The pain-reliever acetaminophen (also known as paracetomol) is one of the best-selling over-the-counter medications, used by more than 200 million Americans a year. It is sold under many brand names, including Tylenol, and is an ingredient in nearly 200 medications, both over-the-counter (such as Excedrin, Midol, NyQuil, and Sudafed) and prescription (such as Vicodin).
A pain management regimen comprised mostly of over-the-counter medication reduced opioid exposure in trauma patients while achieving equal levels of pain control, according to a new study by physician-researchers at The University of Texas Health Science Center at Houston (UTHealth).
A multimodal pain regimen (MMPR) designed to minimize opioid exposure and relieve acute pain associated with traumatic injury kept patient self-reported pain scores low while also reducing the daily and total amount of opioid drugs given to trauma patients.
A new study presented at ACR Convergence, the American College of Rheumatology's annual meeting, shows that after three months of treatment with oral methotrexate, adults with primary knee osteoarthritis (OA) with inflammation had significant improvements in physical function and inflammation, a sign that this inexpensive, generic pill may be an important intervention for knee OA.
The burden of knee osteoarthritis is set to continue to increase around the world. Aging populations and rising levels of obesity, combined with an absence of a cure for the disease, will lead to an increased strain on health-care systems. Due to this, there is a focus on how to best manage the disease.
Acute liver failure is a devastating, rapidly progressing disease that results in death in 80% of cases, unless an emergency liver transplant is performed. In the developed world, its leading cause is a substantial overdose of acetaminophen, also known as paracetamol.
To address the opioid epidemic, surgeons have embraced guidelines to reduce the number of opioid pills they prescribe to patients after surgery, and the efforts have helped to significantly reduce the number of opioids in circulation.
While acetaminophen is helping you deal with your headache, it may also be making you more willing to take risks, a new study suggests.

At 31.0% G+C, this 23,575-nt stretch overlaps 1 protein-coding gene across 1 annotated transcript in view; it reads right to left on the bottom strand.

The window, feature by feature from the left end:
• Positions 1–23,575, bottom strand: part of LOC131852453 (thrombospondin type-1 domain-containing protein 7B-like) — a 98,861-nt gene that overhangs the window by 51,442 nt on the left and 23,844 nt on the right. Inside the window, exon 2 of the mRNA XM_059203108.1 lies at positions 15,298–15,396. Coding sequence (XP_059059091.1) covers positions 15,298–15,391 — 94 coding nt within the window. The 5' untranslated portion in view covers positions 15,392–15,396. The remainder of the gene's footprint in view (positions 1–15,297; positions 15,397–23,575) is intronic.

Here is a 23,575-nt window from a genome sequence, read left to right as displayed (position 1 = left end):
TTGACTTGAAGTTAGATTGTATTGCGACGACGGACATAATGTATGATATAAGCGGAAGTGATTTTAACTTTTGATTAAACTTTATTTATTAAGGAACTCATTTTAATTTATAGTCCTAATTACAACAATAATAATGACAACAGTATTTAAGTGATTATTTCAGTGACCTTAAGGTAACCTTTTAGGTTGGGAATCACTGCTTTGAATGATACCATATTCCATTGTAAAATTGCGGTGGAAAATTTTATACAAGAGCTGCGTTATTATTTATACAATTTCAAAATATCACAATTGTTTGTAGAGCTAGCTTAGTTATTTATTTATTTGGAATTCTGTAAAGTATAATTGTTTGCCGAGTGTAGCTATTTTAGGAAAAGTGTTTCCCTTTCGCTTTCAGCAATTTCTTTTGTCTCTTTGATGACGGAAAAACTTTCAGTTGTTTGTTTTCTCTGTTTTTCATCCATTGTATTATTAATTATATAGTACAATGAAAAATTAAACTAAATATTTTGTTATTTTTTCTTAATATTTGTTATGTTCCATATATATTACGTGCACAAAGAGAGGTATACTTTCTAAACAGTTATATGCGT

Scientists who were working on a way to determine the viability of batches of tiny liver organoids have discovered a testing method that may have far broader implications.
Two new evidence reviews related to acute musculoskeletal injuries like strains and sprains suggest other forms of treatments are as effective as opioids and have less risk of harms to patients.
A novel strategy has been developed by Novateur Ventures, which provides new hope in battle against COVID-19. The study titled 'A Novel Strategy to Mitigate the Hyperinflammatory Response to COVID-19 by Targeting Leukotrienes' was published in Frontiers in Pharmacology, a leading peer-reviewed journal.
The study results revolve around the long-established idea that machines within animal and human cells turn the sugars, fats, and proteins we eat into energy used by the body's millions of cells.
Engineers at the UCLA Samueli School of Engineering and their colleagues at Stanford School of Medicine have demonstrated that drug levels inside the body can be tracked in real time using a custom smartwatch that analyzes the chemicals found in sweat.
Over-the-counter (OTC) analgesics like acetaminophen, ibuprofen, and acetylsalicylic acid (aspirin) have long been a staple in households for managing pain, fevers, and other common ailments.
Some supposedly inert ingredients in common drugs -- such as dyes and preservatives -- may potentially be biologically active and could lead to unanticipated side effects, according to a preliminary new study by researchers from the UC San Francisco School of Pharmacy and the Novartis Institutes for BioMedical Research (NIBR).
Doctors have traditionally avoided prescribing nonsteroidal anti-inflammatory medications (NSAIDs) such as ibuprofen to patients with fractures.
Pesticides, pharmaceutical products, and endocrine disruptors are some of the emerging contaminants often found in treated domestic wastewater, even after secondary treatment.
Researchers at LSU Health New Orleans Neuroscience Center of Excellence and colleagues have discovered a new class of pipeline drugs to relieve pain and reduce fever without the danger of addiction or damage to the liver or kidneys.
A new study by investigators from Brigham and Women's Hospital examines changes in prescription patterns in the United States during the COVID-19 pandemic.
Wearing shoes specifically designed with a novel sole (biomechanical footwear) significantly reduces the pain associated with knee osteoarthritis.
The arrival of COVID-19 has provided a nuclear-level stress test to the American health care system, and our grade isn't pretty: at least 73,000 dead, 1.2 million infected and 30 million unemployed; nursing homes, prisons and meatpacking plants that have become hotbeds of infection.